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Dependable Electric Service in NYC Goal of Engineering Researchers

June 24, 2008

The electricity distribution system in New York City is the most sophisticated of its type in the world, but history has shown that even it is subject to failure. Two engineering researchers at The University of Texas at Arlington are working to reduce the chances of a power outage by identifying service problems before they cause a system shutdown.

Electrical Engineering Professor Wei-Jen Lee and Computer Science & Engineering Assistant Professor Heng Huang have received grants totaling $170,000 from the Consolidated Edison Company (ConEd) to develop algorithms that detect potential failures. ConEd supplies every customer with electric power from at least two sources; if one line is lost, the other takes over the load, providing continual service. However, if a large number of customers are being serviced from just one line, hotspots may develop, causing overloads and shutdowns.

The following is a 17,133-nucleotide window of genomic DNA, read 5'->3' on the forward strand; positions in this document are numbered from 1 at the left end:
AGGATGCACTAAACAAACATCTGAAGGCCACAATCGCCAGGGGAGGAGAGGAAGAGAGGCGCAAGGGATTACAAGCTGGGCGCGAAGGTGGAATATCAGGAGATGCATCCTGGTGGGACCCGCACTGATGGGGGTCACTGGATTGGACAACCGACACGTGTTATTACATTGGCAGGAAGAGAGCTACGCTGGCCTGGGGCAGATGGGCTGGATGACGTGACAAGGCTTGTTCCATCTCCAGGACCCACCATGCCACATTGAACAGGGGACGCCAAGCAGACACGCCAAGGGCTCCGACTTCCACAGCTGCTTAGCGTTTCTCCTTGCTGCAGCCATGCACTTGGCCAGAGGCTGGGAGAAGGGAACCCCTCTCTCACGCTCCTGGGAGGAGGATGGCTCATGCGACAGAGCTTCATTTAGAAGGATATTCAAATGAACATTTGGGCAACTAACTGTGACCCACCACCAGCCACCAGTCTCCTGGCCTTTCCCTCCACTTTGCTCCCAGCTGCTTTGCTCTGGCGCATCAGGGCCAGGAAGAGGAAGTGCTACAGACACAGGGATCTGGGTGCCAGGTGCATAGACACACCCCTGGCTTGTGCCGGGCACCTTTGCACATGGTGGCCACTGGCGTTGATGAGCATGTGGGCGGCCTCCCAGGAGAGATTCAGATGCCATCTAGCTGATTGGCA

Drs. Lee and Huang are taking a proactive approach to the problem. Though ConEd monitors its system and conducts computer simulations to help identify potential problem areas, lines and sensors under stress may not supply an accurate picture of actual conditions. The algorithms developed by Dr. Lee and Huang will more-accurately predict and detect a service area hotspot, allowing ConEd to sent repair crews to investigate and correct a problem before a serious event occurs, reducing the number of problems and minimizing the effects of small events.

Electrical Engineering researchers at UT Arlington have been assisting ConEd for more than 25 years, providing input and solutions for a host of electric transmission and distribution projects and problems.

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